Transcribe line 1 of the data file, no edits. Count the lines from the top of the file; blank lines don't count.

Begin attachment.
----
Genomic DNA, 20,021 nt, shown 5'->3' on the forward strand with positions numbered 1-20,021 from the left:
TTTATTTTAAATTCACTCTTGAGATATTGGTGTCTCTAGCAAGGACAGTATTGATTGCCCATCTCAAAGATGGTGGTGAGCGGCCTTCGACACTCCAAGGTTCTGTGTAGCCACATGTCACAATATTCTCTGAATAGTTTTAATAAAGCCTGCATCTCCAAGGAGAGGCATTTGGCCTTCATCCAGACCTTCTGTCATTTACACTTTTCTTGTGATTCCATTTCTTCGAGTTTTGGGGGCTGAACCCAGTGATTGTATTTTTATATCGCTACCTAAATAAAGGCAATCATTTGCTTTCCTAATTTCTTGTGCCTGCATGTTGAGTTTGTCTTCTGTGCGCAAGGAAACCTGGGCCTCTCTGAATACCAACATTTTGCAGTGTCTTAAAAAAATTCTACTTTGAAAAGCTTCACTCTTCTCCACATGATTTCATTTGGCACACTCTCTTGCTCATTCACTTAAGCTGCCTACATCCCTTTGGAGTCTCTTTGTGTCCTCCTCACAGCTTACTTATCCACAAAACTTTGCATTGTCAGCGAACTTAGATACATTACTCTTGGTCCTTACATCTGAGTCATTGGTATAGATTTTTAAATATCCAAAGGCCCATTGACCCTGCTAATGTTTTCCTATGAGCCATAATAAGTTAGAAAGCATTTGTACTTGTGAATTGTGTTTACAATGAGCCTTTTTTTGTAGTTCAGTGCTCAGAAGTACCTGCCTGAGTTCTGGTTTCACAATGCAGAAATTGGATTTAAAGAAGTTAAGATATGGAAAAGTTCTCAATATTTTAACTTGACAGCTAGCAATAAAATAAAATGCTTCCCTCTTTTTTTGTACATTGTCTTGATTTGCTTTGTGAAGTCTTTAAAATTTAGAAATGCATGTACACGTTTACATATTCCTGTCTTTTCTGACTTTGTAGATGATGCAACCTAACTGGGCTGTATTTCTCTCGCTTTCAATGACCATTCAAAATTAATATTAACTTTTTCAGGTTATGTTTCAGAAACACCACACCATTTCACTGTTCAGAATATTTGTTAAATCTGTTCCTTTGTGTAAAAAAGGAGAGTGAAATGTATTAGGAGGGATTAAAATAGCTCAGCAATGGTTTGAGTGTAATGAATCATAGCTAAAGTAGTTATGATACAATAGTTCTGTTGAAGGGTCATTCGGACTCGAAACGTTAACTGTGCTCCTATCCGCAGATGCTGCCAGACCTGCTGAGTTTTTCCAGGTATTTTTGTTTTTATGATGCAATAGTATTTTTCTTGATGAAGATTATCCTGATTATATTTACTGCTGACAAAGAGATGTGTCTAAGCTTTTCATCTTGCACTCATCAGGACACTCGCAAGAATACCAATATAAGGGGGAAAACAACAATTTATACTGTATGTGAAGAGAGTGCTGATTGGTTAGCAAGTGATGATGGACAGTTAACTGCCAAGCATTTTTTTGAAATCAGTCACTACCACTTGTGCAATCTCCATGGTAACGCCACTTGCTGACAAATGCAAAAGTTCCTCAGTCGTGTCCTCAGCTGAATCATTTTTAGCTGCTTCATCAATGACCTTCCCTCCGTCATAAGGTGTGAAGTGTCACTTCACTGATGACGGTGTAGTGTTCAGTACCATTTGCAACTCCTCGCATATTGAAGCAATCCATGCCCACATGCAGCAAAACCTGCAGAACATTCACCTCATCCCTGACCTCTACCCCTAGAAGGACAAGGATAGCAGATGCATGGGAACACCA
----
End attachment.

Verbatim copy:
Genomic DNA, 20,021 nt, shown 5'->3' on the forward strand with positions numbered 1-20,021 from the left: